morning-sun_hopper

Morning Sun, Edward Hopper.

I inhabit a world made by language and by the promises that it extracts. But what if I didn’t? What if I could slip, magically and at will, across idioms, making them legible to myself even as I remain a cipher to them? What sort of being can traverse, but not transcend, the trap of wandering meaning? What if I lived, precisely, within the “incommunicable” that Khatibi identifies: lost in the translation between worlds? Would such a chimerical, alchemical figure even possess an “I” to speak from? Is that the bargain, then, that the price of having the impossible, universal language—and thus the capacity to narrate a universal history—is to be deprived of a stable self? Is that the only sort of creature that isn’t destined to write, but instead writes their own destiny?

It was in search of this quixotic beast that I began thinking about Doctor Who.

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Faint Praise.

25 Nov

I’m posting this as I leave for a wedding.

As I depart, bogey perversity insists I ask you, Who is Don Draper?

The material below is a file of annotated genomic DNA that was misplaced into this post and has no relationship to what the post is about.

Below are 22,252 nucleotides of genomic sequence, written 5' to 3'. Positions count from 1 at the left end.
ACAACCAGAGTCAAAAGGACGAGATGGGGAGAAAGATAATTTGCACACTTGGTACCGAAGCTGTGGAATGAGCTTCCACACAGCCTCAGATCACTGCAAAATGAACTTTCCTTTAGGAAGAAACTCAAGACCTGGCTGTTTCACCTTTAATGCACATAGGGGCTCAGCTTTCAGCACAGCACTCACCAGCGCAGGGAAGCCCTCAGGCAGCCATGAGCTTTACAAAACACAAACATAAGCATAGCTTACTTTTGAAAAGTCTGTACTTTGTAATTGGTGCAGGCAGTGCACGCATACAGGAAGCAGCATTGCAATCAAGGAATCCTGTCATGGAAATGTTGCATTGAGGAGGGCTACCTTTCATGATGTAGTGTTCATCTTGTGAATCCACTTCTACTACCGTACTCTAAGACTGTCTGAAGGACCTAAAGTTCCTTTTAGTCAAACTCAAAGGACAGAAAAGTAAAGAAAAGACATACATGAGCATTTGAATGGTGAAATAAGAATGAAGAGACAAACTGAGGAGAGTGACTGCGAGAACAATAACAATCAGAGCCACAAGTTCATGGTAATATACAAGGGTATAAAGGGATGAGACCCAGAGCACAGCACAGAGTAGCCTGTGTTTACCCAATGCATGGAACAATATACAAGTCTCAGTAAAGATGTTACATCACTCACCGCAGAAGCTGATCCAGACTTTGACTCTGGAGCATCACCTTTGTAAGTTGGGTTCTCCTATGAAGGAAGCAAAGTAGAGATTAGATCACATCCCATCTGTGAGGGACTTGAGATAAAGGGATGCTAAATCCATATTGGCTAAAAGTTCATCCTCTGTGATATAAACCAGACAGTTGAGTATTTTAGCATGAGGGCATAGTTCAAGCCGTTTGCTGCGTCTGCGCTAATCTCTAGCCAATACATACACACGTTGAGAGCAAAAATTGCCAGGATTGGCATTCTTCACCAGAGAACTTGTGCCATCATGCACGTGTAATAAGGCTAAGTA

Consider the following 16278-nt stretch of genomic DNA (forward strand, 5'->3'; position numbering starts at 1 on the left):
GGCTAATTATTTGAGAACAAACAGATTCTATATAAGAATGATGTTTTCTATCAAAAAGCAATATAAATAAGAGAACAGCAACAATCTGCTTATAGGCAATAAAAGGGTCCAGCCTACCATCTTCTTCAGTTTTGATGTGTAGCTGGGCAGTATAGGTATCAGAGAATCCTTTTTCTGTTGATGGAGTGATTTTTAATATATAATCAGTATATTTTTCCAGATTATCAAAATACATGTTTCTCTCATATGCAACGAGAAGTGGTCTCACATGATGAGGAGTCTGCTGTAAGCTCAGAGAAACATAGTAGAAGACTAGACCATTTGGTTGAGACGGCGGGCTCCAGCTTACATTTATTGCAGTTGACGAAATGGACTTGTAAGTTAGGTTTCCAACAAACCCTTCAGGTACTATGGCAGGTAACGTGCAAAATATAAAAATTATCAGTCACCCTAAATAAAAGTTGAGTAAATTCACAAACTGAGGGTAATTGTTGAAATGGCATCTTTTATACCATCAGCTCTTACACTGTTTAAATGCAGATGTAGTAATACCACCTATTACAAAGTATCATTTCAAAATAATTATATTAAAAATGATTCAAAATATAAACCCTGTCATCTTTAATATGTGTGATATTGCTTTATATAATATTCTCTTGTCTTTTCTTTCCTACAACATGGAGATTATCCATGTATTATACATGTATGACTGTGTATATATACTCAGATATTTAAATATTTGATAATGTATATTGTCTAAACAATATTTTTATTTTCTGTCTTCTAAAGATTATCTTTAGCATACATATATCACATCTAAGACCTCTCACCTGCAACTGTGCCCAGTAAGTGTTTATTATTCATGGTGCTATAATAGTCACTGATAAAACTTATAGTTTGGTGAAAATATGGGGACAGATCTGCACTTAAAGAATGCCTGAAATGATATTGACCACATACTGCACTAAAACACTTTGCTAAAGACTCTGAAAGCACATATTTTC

This was the question that inspired me to read Barbara Ehrenreich’s The Hearts of Men. Don Draper, enigmatic and alone, is the postmodern man from your worst fantasy. Still predatory, no longer derogatory.

This was the man I went to find in Ms Ehrenreich’s book.

And failed. Long Live Dream Draper.

The Hearts of Men, a story of mounting perfidy, describes the genesis and evolution of the “male revolt”. In it, she draws a line from  the ‘grey flannel’ playboys to the punks of the early ‘80s.

In all of them, aspects of the Draper abide. Like the grey-flannels, he has an ideal housewife; like the Beats he’s a prole. Like the Hef, his appetite is legendary.

E pluribus, unum.

Hearts of Men

Chloé-Poizat; "mes yeux distendus"

Our telly likes its women fertile and undemanding. Across genre and trope and theme,  girls are penalised for challenging chromosomes. Women are killed cos they’re pregnant, cos they’re not, cos they’re pregnant with the wrong sort of baby.  There is even a soap imploring us to stay away from this cruel country.  Consider, for a sampling:

SAAS BINA SASURAL 

Hic sunt the Toasty, arriving in a household of seven men. A solid bahu, Toasty proceeds to live up to her lovely name. She quits her job, ingratiates her way into everyone’s confidence, discovers a Devastating Secret: an earlier bahu stormed out. Wretched predecessor now divorcing Family.

PAVITRA RISHTA. 

I fled through Pavitra Rishta in forty two minutes. Here is the Saas. There is the other saas rescuing her daughter from abuse.

Moral Turmoil.  Mortal Toil.  More Turmoil. Boy and Girl elope…. I give up.